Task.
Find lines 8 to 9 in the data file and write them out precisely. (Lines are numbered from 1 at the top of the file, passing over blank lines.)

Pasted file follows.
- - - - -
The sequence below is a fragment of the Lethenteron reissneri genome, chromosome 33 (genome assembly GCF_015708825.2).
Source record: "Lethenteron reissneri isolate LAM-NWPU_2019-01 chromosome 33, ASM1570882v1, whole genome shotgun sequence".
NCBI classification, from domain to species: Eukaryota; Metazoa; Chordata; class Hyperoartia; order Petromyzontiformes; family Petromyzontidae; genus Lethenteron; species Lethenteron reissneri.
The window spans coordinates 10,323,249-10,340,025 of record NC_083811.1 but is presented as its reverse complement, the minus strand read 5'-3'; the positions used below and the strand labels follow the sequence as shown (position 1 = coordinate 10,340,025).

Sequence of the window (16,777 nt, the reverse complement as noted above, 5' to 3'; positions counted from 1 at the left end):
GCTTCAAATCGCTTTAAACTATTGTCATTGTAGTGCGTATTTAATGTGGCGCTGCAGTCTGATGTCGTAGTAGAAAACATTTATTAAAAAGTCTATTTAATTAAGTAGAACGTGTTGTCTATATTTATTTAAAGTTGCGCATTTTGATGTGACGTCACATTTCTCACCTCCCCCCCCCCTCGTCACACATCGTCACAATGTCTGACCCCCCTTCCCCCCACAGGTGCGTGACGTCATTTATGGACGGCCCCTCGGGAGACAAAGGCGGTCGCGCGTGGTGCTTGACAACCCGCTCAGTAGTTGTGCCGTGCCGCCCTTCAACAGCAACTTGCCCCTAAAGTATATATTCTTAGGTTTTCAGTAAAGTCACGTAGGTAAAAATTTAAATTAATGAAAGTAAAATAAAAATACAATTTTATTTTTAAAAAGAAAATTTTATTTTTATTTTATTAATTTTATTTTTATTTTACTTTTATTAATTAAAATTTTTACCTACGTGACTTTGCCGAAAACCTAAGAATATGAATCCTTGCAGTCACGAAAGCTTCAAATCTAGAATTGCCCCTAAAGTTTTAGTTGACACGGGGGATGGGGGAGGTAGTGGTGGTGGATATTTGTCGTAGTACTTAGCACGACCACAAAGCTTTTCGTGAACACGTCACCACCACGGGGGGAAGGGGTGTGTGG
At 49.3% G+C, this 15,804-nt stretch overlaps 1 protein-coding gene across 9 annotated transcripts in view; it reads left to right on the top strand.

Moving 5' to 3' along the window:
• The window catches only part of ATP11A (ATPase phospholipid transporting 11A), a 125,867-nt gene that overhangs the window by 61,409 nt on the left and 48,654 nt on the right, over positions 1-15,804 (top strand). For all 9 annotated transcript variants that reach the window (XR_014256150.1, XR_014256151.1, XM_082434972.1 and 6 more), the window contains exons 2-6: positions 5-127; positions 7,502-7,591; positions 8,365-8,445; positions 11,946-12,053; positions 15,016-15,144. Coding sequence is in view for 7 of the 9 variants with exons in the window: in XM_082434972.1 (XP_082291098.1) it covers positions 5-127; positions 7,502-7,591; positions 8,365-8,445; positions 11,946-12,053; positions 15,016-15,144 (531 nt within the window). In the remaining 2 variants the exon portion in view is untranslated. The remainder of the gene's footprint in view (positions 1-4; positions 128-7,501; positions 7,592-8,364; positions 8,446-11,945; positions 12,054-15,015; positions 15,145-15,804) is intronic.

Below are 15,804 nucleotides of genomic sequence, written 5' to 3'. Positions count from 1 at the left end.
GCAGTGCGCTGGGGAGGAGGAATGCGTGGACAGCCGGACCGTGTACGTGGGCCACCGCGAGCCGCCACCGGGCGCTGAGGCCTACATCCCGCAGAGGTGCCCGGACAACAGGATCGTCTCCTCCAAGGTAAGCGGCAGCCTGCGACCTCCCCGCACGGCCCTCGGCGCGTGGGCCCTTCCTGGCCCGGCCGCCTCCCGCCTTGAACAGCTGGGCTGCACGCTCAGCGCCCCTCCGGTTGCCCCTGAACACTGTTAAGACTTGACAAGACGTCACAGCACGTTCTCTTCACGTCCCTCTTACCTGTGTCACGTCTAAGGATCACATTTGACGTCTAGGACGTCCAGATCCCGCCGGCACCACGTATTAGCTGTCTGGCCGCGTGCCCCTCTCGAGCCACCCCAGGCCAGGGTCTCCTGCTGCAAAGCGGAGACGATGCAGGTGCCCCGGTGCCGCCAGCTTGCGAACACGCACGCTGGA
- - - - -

Moving 5' to 3' along the window:
• The window catches only part of ATP11A (ATPase phospholipid transporting 11A), a 125,867-nt gene that overhangs the window by 61,409 nt on the left and 48,654 nt on the right, over positions 1-15,804 (top strand). For all 9 annotated transcript variants that reach the window (XR_014256150.1, XR_014256151.1, XM_082434972.1 and 6 more), the window contains exons 2-6: positions 5-127; positions 7,502-7,591; positions 8,365-8,445; positions 11,946-12,053; positions 15,016-15,144. Coding sequence is in view for 7 of the 9 variants with exons in the window: in XM_082434972.1 (XP_082291098.1) it covers positions 5-127; positions 7,502-7,591; positions 8,365-8,445; positions 11,946-12,053; positions 15,016-15,144 (531 nt within the window). In the remaining 2 variants the exon portion in view is untranslated. The remainder of the gene's footprint in view (positions 1-4; positions 128-7,501; positions 7,592-8,364; positions 8,446-11,945; positions 12,054-15,015; positions 15,145-15,804) is intronic.